Structure, Scale, And Dimensions
The first thing to appreciate when organizing a garden by tiers is incredibly obvious, but bears stating nonetheless.
Gardens are designed to be viewed and enjoyed by people, therefore the key to an effective composition is to design from the perspective of the viewer.
As such, the plant heights should always slope towards the viewer, with the lowest plants nearest the viewer, and the largest plants farthest away. I told you it was obvious!
But that’s actually an oversimplification because there are specific circumstances where this is in fact not the right advice.
Here’s where we need to examine two very different kinds of gardens; island gardens and borders. Borders generally back up against something, for example, a fence, a house foundation, or a wall.
With these gardens, the organization is clear; the shortest plants are nearest the viewer, and the tallest plants are up against the structure being bordered.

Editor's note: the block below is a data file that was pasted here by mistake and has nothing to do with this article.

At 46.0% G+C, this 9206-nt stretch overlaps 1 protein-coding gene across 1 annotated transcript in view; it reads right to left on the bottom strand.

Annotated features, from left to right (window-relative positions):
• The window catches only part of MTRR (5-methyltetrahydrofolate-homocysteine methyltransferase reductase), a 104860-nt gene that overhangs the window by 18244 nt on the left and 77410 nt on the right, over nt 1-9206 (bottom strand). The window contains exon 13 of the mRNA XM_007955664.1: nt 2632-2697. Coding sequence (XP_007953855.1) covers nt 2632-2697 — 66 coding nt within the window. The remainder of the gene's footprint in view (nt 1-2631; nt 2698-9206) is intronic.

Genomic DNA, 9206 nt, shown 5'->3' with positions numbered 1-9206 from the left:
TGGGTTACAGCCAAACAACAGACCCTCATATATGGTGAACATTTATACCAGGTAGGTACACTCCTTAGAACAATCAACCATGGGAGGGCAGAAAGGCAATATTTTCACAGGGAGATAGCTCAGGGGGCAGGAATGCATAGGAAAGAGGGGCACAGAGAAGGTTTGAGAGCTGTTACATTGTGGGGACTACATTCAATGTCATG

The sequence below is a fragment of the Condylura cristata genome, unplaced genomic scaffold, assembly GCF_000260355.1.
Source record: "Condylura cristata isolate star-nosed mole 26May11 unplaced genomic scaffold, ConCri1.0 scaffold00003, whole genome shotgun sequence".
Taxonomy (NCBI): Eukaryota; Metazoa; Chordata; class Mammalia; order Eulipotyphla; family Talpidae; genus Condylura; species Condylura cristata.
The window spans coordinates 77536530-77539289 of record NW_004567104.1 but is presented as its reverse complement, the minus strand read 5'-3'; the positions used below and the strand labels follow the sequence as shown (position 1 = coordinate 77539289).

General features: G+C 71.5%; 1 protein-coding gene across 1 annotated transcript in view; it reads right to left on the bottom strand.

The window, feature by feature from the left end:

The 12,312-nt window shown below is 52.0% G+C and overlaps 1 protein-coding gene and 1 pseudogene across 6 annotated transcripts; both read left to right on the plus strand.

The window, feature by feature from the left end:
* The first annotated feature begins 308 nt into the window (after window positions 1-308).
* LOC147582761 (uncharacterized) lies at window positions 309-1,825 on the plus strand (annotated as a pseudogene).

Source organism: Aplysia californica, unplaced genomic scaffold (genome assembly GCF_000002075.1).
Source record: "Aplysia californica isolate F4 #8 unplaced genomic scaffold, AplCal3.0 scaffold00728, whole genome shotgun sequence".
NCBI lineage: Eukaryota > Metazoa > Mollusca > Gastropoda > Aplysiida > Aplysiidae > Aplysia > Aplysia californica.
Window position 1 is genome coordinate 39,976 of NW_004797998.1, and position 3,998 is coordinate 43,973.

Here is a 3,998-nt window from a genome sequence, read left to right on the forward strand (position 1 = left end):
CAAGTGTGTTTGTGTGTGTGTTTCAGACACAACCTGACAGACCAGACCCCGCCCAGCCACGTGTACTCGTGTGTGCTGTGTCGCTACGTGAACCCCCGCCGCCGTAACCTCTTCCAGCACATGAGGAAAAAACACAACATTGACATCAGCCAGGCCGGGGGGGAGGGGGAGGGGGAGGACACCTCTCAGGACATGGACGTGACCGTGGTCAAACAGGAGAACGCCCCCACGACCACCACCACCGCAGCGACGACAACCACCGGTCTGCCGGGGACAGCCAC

Slight deviations are permitted to instill a little dynamic interest, but generally speaking, height always increases moving away from the viewer.
Island gardens on the other hand are designed to be free-standing in the yard and viewed from all sides.
As such, they have a maximum height at the center of the garden, and as a rule, there is a portion of the garden behind the peak from the perspective of the viewer which cannot be seen until the viewer moves to a different vantage point.
Of course, there are hybrids of the two, and the rules are adjusted accordingly for these, but the key to the organization of the tiers then becomes a preferred viewing perspective.
Probably the most important consideration when designing a garden in the vertical dimension is the depth of the garden.